As more and more experts claim the smartphone has reached the zenith of its evolution, it can be increasingly difficult to imagine how it could possibly be improved. Now that we’ve achieved wireless charging, powerful cameras, faster processors, and unlimited data, it may seem like the future of your smartphone is already here.
Alas, the answer may not be upgrades to your mobile device, but to how you interact with it.
Recent studies show that non-tap inputs such as gestures are dramatically on the rise. The majority of cell phone users today who may have felt “silly” speaking to their cell phones in the past are now quite comfortable with both verbal and nonverbal interaction, and are welcoming the opportunity to embrace additional touch-free inputs.
We’re living in an age of software explosion with new, incredibly useful apps being created every day. These apps are having a huge impact on how we live, work, and play.
For example, the new medical app created by uMotif allows you to track your symptoms in real team using your smartphone. This eliminates the need for your doctor to inquire about your symptoms since your last visit. The app itself provides your healthcare professional with substantially more accurate data which can be used to diagnose and treat your ailment.
With the rise of commercially accessible (and affordable) VR devices like Google Cardboard, virtual reality is becoming mainstream at a breakneck pace. VR headsets are rapidly evolving along with how they are being used.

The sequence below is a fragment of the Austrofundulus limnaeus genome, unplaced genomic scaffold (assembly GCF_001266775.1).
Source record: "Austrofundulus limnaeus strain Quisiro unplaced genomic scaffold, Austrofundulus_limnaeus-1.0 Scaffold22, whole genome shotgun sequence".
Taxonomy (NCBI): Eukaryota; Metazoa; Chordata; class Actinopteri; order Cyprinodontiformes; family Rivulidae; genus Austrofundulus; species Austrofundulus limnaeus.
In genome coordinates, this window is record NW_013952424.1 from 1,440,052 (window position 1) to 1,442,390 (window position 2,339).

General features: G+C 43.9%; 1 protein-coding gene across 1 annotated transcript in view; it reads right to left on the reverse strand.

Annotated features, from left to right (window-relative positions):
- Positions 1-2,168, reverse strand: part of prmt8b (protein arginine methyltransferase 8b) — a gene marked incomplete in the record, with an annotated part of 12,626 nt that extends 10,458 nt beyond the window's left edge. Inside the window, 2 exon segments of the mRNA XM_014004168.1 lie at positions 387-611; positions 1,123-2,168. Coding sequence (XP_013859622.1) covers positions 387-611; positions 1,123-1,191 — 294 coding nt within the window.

Facebook’s recently launched VR app called “Spaces” is a testament to the company’s belief in the widespread adaptation of virtual reality. Facebook’s two billion dollar purchase of Oculus in 2014 is a clear indication of how much the company believes in VR’s future as they attempt to make hanging out with friends online more personal than ever before.
From smartwatches to Google Glass, wearable tech is becoming increasingly available (although not always practical). And although invasive devices like Google Glass have quickly fallen out of favor, wearable tech that is easy to wear or has a highly specialized function is catching like wildfire. (It is worth noting, however, that according to the Wall Street Journal, Google Glass is making an attempt at a comeback, teaming up with Italian eyewear maker Luxottica to create a new version of the device.)
One of the most impressive examples of new, easy-to-wear tech was recently demonstrated at SXSW. Levi’s “smart” denim jacket, which was made in partnership with Google’s Project Jacquard, uses conductive fibers in its sleeve to create a touch-responsive surface that can send commands to your smartphone.
Whether you’re hanging out with friends in VR, sporting the latest Fitbit, or asking Siri for directions, it’s clear that your dependence on your smartphone is steadfast and that your future together is a bright one.